Tuesday, April 3, 2012

Musical Pitch is not just FFT frequency

In various software forums, including stackoverflow, I've seen many posts by software developers who seem to be trying to determine musical pitch (for instance when coding up yet another guitar tuner) by using an FFT. They expect to find some clear dominant frequency in the FFT result to indicate the musical pitch. But musical pitch is a psycho-perceptual phenomena.  These naive attempts at using an FFT often fail, especially when used for the sounds produced big string instruments and bass or alto voices.  And so, these software developers ask what they are doing wrong.

It is surprising that, in these modern times, people do not realize just how much of what they experience in life is mostly an illusion. There is plenty of recent research on this topic. One of my favorite books on this general subject is "MindReal" by Robert Ornstein. Daniel Kahneman won the 2002 Nobel Prize for ground-breaking research in a related area.

The illusion that our decisions are logical allows us to be susceptible to advertising and con men.  The illusion that we see what is really out there allows magicians and pick-pockets to perform tricks on us. The illusion that what we hear is actually the sound that a musical instrument transmits to our ear is what seems to be behind the misguided attempts to determine the pitch of a musical instrument, or a human voice, by using just a bare FFT.

One reason that frequency in not pitch is that many interesting sounds contain a lot of harmonics or overtones. This is what makes these sounds interesting.  Otherwise they would sound pretty boring, like a pure sine-wave generator might be. The higher overtones or harmonics, after being amplified or filtered by the resonance of the body of a musical instrument or the head of a singer, can often end up stronger than the original fundamental frequency.  Then the ear/brain combination of the listener, finding mostly these higher harmonics in a sound, guesses and gives us the illusion that we are hearing just a lower pitch.  In fact, this lower pitch frequency can be completely missing from the audio frequency spectrum of a sound, or nearly so, and still be clearly heard as the pitch.

So pitch is different from frequency, and musical pitch detection and estimation is different from just frequency estimation.  So pitch estimators look for periodicity, not spectral frequency.

But how can you have a periodic sound that does not contain the pitch frequency in its spectrum? 

It's easy to experiment and hear this yourself.  Using a sound editor, one can create a test sound waveform which shows this effect. Create a high-frequency tone, say a 1568 Hz pure sine wave (a G6). Chop this tone into a short segment, say slightly shorter than the 100th of a second. Repeat this high-frequency tone segment 100 times per second.  Play it.  What do you hear? It turns out you don't hear the high-frequency tone. An FFT will show most of the waveform magnitude in a frequency bin near 1568 Hz, since that's what makes up the vast majority of the waveform.  Even though the sound you created consist only of high frequency sine wave bursts, you'll actually hear the lower frequency of the repeat rate, or the periodicity.  A human will hear 100 Hz.

So to determine what pitch a human will hear, one needs a periodicity or pitch detector or estimator, not a frequency estimator.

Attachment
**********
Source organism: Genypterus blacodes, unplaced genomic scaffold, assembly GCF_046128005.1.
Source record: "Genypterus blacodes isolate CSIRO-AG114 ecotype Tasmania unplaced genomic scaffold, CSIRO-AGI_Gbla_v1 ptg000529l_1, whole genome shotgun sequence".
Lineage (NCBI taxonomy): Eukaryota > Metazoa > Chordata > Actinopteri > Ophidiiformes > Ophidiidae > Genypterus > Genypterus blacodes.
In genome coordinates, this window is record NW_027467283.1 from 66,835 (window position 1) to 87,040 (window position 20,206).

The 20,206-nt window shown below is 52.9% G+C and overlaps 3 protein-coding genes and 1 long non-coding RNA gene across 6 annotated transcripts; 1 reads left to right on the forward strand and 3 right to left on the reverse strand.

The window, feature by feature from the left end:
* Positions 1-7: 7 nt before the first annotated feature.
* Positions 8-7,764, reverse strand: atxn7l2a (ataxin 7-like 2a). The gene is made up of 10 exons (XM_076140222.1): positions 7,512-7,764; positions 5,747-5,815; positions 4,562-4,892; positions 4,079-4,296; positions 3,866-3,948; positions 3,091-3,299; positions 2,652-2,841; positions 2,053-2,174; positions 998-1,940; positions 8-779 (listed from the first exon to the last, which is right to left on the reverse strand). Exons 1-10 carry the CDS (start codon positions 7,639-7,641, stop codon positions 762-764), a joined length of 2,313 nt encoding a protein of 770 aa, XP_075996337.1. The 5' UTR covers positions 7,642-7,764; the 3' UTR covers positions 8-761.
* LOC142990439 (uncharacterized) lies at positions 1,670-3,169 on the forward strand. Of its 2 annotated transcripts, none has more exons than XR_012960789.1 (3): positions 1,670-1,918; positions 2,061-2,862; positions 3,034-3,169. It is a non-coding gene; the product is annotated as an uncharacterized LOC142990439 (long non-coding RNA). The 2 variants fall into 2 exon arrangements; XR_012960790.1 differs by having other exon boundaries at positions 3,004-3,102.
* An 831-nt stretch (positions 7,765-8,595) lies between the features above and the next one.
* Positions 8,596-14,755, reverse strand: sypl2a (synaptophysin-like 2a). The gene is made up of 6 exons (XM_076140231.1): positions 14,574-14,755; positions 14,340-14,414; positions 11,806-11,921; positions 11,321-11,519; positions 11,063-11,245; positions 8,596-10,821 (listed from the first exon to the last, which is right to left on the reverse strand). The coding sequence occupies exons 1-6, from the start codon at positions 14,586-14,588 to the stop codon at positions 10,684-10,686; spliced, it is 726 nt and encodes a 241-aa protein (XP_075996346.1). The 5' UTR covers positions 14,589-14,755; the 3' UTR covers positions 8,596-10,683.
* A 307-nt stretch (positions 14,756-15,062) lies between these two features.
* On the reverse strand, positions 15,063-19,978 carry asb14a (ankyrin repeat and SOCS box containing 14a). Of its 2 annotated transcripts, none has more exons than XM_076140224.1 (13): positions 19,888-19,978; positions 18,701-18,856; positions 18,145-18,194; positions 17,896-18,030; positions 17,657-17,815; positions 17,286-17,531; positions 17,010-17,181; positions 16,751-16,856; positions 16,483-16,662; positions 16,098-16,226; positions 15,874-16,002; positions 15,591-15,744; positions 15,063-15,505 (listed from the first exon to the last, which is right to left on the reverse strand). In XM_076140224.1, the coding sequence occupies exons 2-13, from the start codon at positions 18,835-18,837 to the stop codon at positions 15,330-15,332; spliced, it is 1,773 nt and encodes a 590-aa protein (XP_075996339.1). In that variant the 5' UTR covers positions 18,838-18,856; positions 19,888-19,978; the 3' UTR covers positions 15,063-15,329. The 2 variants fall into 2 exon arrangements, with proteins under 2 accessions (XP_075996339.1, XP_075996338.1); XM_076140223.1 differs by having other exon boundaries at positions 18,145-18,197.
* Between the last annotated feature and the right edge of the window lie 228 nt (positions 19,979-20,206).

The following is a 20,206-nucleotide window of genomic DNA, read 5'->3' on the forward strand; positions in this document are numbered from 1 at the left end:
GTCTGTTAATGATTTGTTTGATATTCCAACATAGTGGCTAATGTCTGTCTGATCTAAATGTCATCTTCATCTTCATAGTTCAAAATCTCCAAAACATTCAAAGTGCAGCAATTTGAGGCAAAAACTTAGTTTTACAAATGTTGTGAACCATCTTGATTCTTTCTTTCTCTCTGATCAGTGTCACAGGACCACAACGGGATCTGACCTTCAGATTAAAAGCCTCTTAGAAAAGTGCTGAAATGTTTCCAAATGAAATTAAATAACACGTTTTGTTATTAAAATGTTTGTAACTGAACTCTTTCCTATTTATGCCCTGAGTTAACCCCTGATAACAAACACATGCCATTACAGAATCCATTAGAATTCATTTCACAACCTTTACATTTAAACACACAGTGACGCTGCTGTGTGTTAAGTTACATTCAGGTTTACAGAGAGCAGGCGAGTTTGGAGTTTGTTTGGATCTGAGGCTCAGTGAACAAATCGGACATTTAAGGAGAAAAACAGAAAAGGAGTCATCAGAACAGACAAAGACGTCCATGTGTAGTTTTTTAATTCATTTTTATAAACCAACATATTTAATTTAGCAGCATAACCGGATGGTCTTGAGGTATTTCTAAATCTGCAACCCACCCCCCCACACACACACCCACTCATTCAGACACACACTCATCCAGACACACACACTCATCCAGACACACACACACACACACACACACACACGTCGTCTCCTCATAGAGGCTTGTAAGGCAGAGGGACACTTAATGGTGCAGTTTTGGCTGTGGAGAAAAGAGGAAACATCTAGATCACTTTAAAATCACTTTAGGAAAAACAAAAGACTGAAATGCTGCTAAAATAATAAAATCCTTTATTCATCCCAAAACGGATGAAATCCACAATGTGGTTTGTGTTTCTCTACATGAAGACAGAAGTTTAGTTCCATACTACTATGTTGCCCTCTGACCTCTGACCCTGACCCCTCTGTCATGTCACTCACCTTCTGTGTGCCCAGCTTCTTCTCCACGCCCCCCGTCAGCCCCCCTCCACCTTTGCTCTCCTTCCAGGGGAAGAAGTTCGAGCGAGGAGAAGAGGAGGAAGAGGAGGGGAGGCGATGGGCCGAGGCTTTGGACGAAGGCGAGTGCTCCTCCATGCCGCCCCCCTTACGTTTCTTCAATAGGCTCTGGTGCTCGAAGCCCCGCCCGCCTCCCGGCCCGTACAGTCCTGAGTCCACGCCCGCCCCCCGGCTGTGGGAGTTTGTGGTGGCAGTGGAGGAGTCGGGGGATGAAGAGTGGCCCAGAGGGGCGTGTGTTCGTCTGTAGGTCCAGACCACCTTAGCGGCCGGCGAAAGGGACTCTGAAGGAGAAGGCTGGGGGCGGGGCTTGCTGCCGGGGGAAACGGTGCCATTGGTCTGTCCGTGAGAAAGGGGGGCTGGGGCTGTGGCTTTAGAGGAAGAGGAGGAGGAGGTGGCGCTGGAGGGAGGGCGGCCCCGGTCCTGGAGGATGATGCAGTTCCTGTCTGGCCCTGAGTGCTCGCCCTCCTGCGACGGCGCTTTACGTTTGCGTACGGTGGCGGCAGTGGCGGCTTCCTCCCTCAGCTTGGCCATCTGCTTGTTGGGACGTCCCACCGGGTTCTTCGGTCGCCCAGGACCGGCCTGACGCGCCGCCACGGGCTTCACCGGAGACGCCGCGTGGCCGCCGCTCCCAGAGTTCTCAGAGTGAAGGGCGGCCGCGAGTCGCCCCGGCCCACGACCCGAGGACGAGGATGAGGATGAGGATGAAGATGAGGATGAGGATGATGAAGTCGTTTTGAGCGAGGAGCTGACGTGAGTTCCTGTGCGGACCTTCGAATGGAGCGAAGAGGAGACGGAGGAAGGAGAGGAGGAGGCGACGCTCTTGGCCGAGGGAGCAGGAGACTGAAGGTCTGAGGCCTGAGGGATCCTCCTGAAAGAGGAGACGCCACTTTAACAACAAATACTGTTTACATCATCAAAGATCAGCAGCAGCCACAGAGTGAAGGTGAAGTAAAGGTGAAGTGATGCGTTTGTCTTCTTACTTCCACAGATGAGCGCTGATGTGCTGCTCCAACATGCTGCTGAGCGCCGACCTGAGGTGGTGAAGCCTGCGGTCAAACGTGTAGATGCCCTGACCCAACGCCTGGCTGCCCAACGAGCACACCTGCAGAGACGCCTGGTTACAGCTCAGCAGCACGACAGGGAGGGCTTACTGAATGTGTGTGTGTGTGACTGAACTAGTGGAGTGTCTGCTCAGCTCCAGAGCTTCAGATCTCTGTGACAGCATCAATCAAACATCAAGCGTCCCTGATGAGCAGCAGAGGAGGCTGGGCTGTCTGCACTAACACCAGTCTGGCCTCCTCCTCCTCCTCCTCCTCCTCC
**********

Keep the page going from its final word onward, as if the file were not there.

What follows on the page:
There are many pitch detection or pitch estimation methods from which to choose, with varying strengths, possible weaknesses, as well as differing computation complexity.  Some of these methods include autocorrelation, or other lag estimators such as AMDF or ASDF.  A lag estimator will look for which next segment of waveform in time is the closest to being a copy of the current segment.  Lag estimators are often weighted, since periodic waveforms have multiple repetition periods from which to choose.  Other pitch estimation methods include, in no particular order,  Cepstrum or cepstral methods, harmonic product spectrum analysis, linear predictive coding analysis, and composite methods such as YAPT or RAAPT, which may even involved some statistical decision analysis.

It's not a simple as feeding samples to an FFT and expecting a useful result.


  1. Great Post. Since last few weeks I am investigating in this area. Your post gave me a little bit guidance.

  2. Thank you, Ron. This was a very interesting musing. As dpakrk has apparently been doing, I am also investigating pitch and the relationship to frequency and periodicity in my efforts to try and understand human speech intonation, most specifically, in the interplay of pitch and intensity. I found your excellent iPad/iPhone app "Hot Paw Musical Piano Roll Spectrograph" and I must say it's the best (and most fun) bit of software I've found to date to analyze live sound as well as recorded samples. So I thank you profusely for creating that app, and I will follow your musings closely from now on! :)

    aloha from Kaliko in Hawaii.

  3. just saw this for the first time, hotpaw. now i know your "real" name.

    just FYI, i use ASDF pretty much exclusively. but i turn it upside down so it looks like a normalized autocorrelation. there are also lots of tricks to save computation. i don't compute *every* autocorrelation lag. and while computing a single lag, i stride through the data with a step that is larger than a single sample to shorten the summation.

    the real secret sauce comes about how one chooses which autocorrelation peak and avoid octave errors.